Ten Characters That Remind Me of Myself - Top Tuesday

Over the years, I have read hundreds of books, and on occasion, I have run into several characters that reminded me a bit of myself.  This Top Tuesday was a fun theme to try out and is from the That Artsy Reader Girl blog.

"I looked at him, and saw myself." - Hiccup Haddock III (DreamWorks' How to Train Your Dragon)

10 book covers from the featured characters

1. Felicity Merriman (American Girl Series by Valerie Tripp):
--The American Girl series and Little House on the Prairie books got me into historicals when I was in elementary school.  While Felicity and I don't really have a lot in common personality-wise (she felt much braver than me and abhorred "proper lady" things like sewing and such), she was the first book character that had siblings in the exact same gender and order as I did (until my youngest brother came along).  I also could totally relate to her as the eldest and her relationship with Nan the "perfect younger sister" too!

2. Meg Murry (A Wrinkle in Time et al. by Madeleine L'Engle):
--From the very first chapter, Margaret "Meg" Murry came alive and was instantly relatable as a young tween/teen.  Meg was also the oldest child and her feelings of awkwardness, ordinariness, and dislike/frustration with herself (I think self-loathing is too harsh a term, but you know what I mean) ... I felt she was just like me (minus her genius level math skills).  Watching Meg grow up throughout the books made me hope that those awkward adolescent phases would pass and that I might run into a Calvin O'Keefe of my own someday ...

3.  Lehman Bardon (The DragonKeeper Chronicles by Donita K. Paul)
--While I adore and slightly relate to the protagonist wizard apprentice and DragonKeeper, Kale Allerion, I chose to list Bardon, the by-the-book squire introduced in the second novel of this series.  Initially, Kale thinks of him as a strict, stuffy rule follower, but I could relate to Bardon's caution and introvert tendencies.  Being thrust on a quest because his superior denies him the chance to become a squire, the young lehman questioned what his future would hold if unable to continue down the path to knighthood that he had trained for his whole life.  That uncertainty of the future was something I was familiar with when I first read the series as a young adult ...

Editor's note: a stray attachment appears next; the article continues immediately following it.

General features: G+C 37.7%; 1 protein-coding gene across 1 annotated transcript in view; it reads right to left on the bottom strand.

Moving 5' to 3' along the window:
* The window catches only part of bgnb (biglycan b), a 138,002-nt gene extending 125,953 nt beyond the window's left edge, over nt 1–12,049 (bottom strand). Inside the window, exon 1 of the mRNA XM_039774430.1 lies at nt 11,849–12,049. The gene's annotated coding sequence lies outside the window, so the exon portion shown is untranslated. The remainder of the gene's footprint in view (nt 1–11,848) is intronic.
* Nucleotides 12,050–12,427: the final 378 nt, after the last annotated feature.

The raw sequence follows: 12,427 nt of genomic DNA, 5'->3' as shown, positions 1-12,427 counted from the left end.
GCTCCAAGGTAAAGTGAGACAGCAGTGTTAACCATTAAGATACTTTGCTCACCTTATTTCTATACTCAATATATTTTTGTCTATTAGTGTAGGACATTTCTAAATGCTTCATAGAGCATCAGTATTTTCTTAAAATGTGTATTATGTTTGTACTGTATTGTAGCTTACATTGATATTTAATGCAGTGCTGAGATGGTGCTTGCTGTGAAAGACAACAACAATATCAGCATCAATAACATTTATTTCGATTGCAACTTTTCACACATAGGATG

4.  Jennifer Lim (Sushi Series by Camy Tang):
--While I love all of the cousins in the Sakai family, Jennifer Lim was the one whose personality seemed closest to my own.  I'm thankful that Camy Tang chose to write a novella for Jen after she finished the trilogy covering her other cousins, but I've always wished that it could have been a full length novel like the other girls got ... Not sure if Zondervan still has publishing rights for the Sushi Series, but if so, they TOTALLY dropped the ball when they could have hyped up this series as the Contemporary Christian Fiction alternative to Crazy Rich Asians (which was also published years before CRA)!

5.  Barriss Offee (Star Wars Legends novels by various authors)
--Before the animated Clone Wars series messed it up, I really liked Barriss Offee --serious, studious, compassionate ... I could relate to her type of upbringing and balancing what you were taught and how that works when the rest of the world doesn't share all of those views ...

6.  Matthias (Redwall by Brian Jacques)
--There's so many characters that Brian Jacques created that I love, but Matthias was the first.  He's clumsy, makes mistakes, but he doesn't give up and becomes a legendary hero in his own right. 

7.  Jill Pole (The Chronicles of Narnia by C.S. Lewis)
--In case you haven't sensed a theme with these characters ... I relate to those ordinary, everyperson types.  Jill isn't brave at first, but through Aslan and her adventures in Narnia, finds her voice and the courage to stand out and be a hero.

8.  Princess Yona (Yona of the Dawn manga by Mizuho Kusanagi)
--A sheltered princess forced to grow up quickly after her father loses the throne to an usurper, I can relate to Yona's slight obliviousness at times, but also to her sense of justice and desire to rely on herself and not trouble others.

9.  Elinor Dashwood (Sense & Sensibility by Jane Austen)
--I always picture myself as the least emotional sister, the one the holds it together, the oldest, responsible one ... Kind of like Elinor.  While she's not my favorite Austen heroine (it's Lizzy Bennett of course), I think she's the one who's the most like me.

10. Rose Campbell (Rose in Bloom by Louisa May Alcott)
--Even though it was written over 100 years ago, Rose was going through a lot of things girls everywhere do when growing up. I could relate with Rose in many aspects ... troubles with superficial friends, temptation to do things (i.e. read books) that parents or guardians don't want you to, wanting to make a difference with your life, using your gifts for good, trying to discover your heart and letting yourself fall in love ... not that I've fallen in love, when Mac Campbell is out there setting high standards, LOL.

Who are some literary characters that you relate to?


  1. I've seen Jill on a couple of other lists this week. It's cool that you identify with her so much.

    My TTT.

    1. Thanks for stopping by! Oh nice --I need to check out more TTT (like yours)! It's fun seeing all the different characters people relate to.

  2. Love the books you mentioned here (especially Yona)! I can definitely relate to Vivien from RJ Conte's The End of the Dream and I would say before things went differently at the end, Shiro from Voltron Legendary Defender.


Thank you for taking the time to share your thoughts! Comments are always welcomed and appreciated.

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